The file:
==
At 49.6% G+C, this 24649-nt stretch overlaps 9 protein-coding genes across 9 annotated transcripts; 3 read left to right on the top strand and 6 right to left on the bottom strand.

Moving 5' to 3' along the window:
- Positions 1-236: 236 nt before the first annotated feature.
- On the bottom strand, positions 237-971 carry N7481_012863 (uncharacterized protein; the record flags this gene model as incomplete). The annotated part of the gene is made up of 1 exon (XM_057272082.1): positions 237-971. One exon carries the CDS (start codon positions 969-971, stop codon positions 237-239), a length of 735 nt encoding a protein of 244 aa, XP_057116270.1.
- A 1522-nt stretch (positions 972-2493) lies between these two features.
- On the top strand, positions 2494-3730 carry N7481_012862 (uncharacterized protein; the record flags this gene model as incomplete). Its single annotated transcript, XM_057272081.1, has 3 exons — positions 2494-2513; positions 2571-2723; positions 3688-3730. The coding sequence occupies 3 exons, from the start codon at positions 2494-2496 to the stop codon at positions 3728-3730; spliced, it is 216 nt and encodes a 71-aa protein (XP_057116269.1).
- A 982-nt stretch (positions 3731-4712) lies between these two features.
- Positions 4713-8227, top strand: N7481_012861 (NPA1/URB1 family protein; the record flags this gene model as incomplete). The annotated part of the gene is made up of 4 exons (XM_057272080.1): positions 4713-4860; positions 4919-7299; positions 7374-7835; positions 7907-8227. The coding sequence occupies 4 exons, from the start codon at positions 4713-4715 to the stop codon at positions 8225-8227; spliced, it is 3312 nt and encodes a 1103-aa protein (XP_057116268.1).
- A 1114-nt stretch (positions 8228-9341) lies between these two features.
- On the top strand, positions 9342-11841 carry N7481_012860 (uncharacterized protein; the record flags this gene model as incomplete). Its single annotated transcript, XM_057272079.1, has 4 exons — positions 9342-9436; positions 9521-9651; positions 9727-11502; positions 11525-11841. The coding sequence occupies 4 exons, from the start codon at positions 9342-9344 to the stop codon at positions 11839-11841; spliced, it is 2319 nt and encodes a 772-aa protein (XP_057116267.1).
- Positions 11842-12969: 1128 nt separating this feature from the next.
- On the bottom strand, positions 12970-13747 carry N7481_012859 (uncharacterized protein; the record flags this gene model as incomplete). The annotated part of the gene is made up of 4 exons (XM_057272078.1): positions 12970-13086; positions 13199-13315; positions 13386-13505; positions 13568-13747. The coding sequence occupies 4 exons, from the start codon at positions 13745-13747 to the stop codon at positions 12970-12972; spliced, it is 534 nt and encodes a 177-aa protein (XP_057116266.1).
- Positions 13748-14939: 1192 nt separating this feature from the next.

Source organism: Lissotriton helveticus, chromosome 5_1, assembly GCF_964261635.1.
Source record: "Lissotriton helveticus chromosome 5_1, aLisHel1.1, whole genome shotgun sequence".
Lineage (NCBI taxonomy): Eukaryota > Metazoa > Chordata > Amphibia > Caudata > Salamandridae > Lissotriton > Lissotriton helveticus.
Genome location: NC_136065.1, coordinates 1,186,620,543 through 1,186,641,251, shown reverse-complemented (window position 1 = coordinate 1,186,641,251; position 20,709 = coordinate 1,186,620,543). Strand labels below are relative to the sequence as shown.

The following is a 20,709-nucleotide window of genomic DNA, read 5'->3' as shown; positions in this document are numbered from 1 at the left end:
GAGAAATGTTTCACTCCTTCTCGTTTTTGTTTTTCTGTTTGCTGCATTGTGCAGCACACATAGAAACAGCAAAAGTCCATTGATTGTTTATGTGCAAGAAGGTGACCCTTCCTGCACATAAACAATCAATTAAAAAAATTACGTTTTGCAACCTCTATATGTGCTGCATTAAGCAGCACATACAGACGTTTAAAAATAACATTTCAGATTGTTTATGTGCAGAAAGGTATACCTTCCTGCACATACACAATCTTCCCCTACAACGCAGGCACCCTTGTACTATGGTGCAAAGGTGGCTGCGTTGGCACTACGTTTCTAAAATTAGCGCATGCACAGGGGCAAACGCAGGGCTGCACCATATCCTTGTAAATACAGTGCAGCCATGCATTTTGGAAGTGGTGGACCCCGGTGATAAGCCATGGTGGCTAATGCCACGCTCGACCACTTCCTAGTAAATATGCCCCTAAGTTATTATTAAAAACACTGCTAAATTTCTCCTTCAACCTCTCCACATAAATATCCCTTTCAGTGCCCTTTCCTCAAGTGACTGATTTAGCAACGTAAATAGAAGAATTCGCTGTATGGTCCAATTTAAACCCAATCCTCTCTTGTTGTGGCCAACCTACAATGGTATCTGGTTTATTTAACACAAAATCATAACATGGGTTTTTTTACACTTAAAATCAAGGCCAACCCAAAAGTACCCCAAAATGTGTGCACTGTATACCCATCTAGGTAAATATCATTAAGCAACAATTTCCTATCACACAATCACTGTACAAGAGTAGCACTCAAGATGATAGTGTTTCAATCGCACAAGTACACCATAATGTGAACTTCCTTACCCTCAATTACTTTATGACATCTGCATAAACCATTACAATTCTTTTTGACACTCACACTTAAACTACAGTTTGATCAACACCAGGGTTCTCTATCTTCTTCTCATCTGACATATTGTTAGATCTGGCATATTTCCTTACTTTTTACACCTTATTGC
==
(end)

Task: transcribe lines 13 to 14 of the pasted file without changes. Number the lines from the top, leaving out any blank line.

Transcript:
- Positions 13748-14939: 1192 nt separating this feature from the next.

Source organism: Lissotriton helveticus, chromosome 5_1, assembly GCF_964261635.1.